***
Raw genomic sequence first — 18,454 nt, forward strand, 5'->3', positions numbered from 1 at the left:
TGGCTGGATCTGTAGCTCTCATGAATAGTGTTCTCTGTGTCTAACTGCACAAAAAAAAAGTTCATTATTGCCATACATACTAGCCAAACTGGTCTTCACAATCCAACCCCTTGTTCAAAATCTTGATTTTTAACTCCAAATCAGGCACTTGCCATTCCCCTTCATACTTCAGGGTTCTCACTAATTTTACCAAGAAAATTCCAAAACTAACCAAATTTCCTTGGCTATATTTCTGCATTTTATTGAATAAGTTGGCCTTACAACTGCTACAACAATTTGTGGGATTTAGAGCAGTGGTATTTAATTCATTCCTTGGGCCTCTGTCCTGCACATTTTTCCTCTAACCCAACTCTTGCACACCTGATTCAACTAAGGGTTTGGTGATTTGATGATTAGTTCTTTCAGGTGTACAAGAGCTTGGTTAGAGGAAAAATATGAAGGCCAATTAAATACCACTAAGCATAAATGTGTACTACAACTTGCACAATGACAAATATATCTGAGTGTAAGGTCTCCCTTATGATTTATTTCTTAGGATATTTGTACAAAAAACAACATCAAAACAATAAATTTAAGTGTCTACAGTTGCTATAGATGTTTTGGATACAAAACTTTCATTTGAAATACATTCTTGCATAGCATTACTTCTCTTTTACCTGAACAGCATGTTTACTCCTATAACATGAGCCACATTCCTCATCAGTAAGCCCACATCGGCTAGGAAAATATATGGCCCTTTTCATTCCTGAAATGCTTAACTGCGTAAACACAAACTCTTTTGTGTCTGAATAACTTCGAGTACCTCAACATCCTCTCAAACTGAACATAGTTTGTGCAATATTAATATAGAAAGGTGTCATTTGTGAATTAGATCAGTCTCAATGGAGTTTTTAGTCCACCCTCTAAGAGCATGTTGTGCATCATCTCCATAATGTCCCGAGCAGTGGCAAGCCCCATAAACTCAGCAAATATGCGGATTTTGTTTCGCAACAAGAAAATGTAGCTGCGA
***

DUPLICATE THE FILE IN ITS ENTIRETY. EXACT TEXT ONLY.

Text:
Raw genomic sequence first — 18,454 nt, forward strand, 5'->3', positions numbered from 1 at the left:
TGGCTGGATCTGTAGCTCTCATGAATAGTGTTCTCTGTGTCTAACTGCACAAAAAAAAAGTTCATTATTGCCATACATACTAGCCAAACTGGTCTTCACAATCCAACCCCTTGTTCAAAATCTTGATTTTTAACTCCAAATCAGGCACTTGCCATTCCCCTTCATACTTCAGGGTTCTCACTAATTTTACCAAGAAAATTCCAAAACTAACCAAATTTCCTTGGCTATATTTCTGCATTTTATTGAATAAGTTGGCCTTACAACTGCTACAACAATTTGTGGGATTTAGAGCAGTGGTATTTAATTCATTCCTTGGGCCTCTGTCCTGCACATTTTTCCTCTAACCCAACTCTTGCACACCTGATTCAACTAAGGGTTTGGTGATTTGATGATTAGTTCTTTCAGGTGTACAAGAGCTTGGTTAGAGGAAAAATATGAAGGCCAATTAAATACCACTAAGCATAAATGTGTACTACAACTTGCACAATGACAAATATATCTGAGTGTAAGGTCTCCCTTATGATTTATTTCTTAGGATATTTGTACAAAAAACAACATCAAAACAATAAATTTAAGTGTCTACAGTTGCTATAGATGTTTTGGATACAAAACTTTCATTTGAAATACATTCTTGCATAGCATTACTTCTCTTTTACCTGAACAGCATGTTTACTCCTATAACATGAGCCACATTCCTCATCAGTAAGCCCACATCGGCTAGGAAAATATATGGCCCTTTTCATTCCTGAAATGCTTAACTGCGTAAACACAAACTCTTTTGTGTCTGAATAACTTCGAGTACCTCAACATCCTCTCAAACTGAACATAGTTTGTGCAATATTAATATAGAAAGGTGTCATTTGTGAATTAGATCAGTCTCAATGGAGTTTTTAGTCCACCCTCTAAGAGCATGTTGTGCATCATCTCCATAATGTCCCGAGCAGTGGCAAGCCCCATAAACTCAGCAAATATGCGGATTTTGTTTCGCAACAAGAAAATGTAGCTGCGA